Skip directly to search Skip directly to A to Z list Skip directly to navigation Skip directly to page options Skip directly to site content

2-Ethoxyethyl acetate

May 1994
Immediately Dangerous to Life or Health Concentrations (IDLH)

CAS number: 111–15–9

NIOSH REL: 0.5 ppm (2.7 mg/m3) TWA [skin]

Current OSHA PEL: 100 ppm (540 mg/m3) TWA [skin]

1989 OSHA PEL: Same as current PEL

1993-1994 ACGIH TLV: 5 ppm (27 mg/m3) TWA [skin]

Description of Substance: Colorless liquid with a mild odor.

LEL:. . 1.7% (10% LEL, 1,700 ppm)

Original (SCP) IDLH: 2,500 ppm

Basis for original (SCP) IDLH: Patty [1963] reported that guinea pigs survived a 1-hour exposure to an atmosphere essentially saturated with vapor (estimated to be less than 4,000 ppm) [Lehmann and Flury 1943]. Because the data concerning the concentration is not very specific, the IDLH is based on the concentration of 2-ethoxyethylacetate in saturated air at 20 C (i.e., 2,600 ppm).

Short-term exposure guidelines: None developed

ACUTE TOXICITY DATA

Lethal concentration data:

Species Reference LC50(ppm) LCLo(ppm) Time Adjusted 0.5-hrLC (CF) Derivedvalue
RatRat

Rabbit

Pozzani et al. 1959Smyth et al. 1941

Truhaut et al. 1979

2,204LC33: 1,500

>2,000

———-

—–

8 hr8 hr

4 hr

5,510 ppm (2.5)3,750 ppm (2.5)

>4,000 ppm (2.0)

551 ppm375 ppm

>400 ppm

 

Lethal dose data:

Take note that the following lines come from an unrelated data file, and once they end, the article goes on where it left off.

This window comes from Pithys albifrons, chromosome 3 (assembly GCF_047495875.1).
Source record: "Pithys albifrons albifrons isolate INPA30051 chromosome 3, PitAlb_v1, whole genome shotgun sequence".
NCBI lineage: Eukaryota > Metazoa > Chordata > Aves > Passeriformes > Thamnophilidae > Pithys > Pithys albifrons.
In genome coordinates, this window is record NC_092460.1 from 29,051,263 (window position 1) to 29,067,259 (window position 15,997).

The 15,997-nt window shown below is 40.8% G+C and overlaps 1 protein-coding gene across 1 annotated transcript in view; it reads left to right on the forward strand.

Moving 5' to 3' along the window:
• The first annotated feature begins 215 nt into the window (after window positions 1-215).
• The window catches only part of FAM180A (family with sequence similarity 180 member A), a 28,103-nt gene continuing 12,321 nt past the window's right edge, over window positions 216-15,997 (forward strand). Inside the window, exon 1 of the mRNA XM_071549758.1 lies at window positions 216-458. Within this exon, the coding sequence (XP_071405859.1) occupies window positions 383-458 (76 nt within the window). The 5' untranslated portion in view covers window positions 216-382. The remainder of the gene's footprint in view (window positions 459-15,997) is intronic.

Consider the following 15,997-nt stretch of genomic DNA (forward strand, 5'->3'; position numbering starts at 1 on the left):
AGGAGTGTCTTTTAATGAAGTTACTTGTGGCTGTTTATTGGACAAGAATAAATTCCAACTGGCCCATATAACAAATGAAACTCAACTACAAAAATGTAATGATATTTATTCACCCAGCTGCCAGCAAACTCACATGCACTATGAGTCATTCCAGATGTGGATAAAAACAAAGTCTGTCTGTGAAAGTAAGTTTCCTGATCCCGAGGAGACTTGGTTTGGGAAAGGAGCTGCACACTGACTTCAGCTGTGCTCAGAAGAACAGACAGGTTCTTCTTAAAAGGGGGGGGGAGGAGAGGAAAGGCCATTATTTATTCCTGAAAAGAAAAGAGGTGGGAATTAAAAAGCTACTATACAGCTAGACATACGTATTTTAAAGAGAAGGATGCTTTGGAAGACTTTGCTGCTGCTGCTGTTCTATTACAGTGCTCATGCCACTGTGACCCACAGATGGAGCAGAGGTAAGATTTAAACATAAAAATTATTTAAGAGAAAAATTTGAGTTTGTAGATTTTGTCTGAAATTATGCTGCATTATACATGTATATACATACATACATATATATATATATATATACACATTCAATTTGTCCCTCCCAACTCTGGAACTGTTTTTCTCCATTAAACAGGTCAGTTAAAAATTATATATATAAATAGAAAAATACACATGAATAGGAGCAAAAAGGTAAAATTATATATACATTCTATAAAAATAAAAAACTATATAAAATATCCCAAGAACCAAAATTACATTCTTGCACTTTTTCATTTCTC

Species Reference Route LD50(mg/kg) LDLo(mg/kg) Adjusted LD Derived value
RabbitRat

G. pig

Eastman 1982Isin et al. 1988

Smyth et al. 1941

oraloral

oral

1,9502,700

1,910

———-

—–

2,486 ppm3,443 ppm

2,435 ppm

249 ppm344 ppm

243 ppm

 

Human data: None relevant for use in determining the revised IDLH.

Revised IDLH: 500 ppmBasis for revised IDLH: The revised IDLH for 2-ethoxyethyl acetate is 500 ppm based on acute inhalation toxicity data in animals [Pozzani et al. 1959; Smyth et al. 1941; Truhaut et al. 1979]. This may be a conservative value due to the lack of relevant inhalation acute toxicity data for workers.

 

REFERENCES:

1. Eastman Company [1982]. 8(e) submission to U.S. Environmental Protection Agency. Kingsport, TN: Tennessee Eastman Company, Status Report 8EHQ-0682-0450.

2. Isin OV, Plaksienko NF, et al. [1988]. Hygienic reglamentation of cellosolve content in water bodies. Gig Sanit 53(10):78-79 (in Russian).

3. Lehmann KB, Flury F, eds. [1943]. Toxicology and hygiene of industrial solvents. Translated by E. King and H.F. Smyth, Jr. Baltimore, MD: Williams & Wilkins Company, p. 290.

4. Patty FA, ed. [1963]. Industrial hygiene and toxicology. 2nd rev. ed. Vol. II. Toxicology. New York, NY: Interscience Publishers, Inc., p. 1589.

5. Pozzani UC, Weil CS, Carpenter CP [1959]. The toxicological basis of threshold limit values: 5. The experimental inhalation of vapor mixtures by rats, with notes upon the relationship between single dose inhalation and single dose oral data. Am Ind Hyg Assoc J 20:364-369.

6. Smyth HF Jr, Seaton J, Fischer L [1941]. The single dose toxicity of some glycols and derivatives. J Ind Hyg Toxicol 23:259-268.

7. Truhaut R, Dutertre-Catella H, Phu-Lich N, Huyen VN [1979]. Comparative toxicological study of ethylglycol acetate and butylglycol acetate. Toxicol Appl Pharmacol 51:117-127.

TOP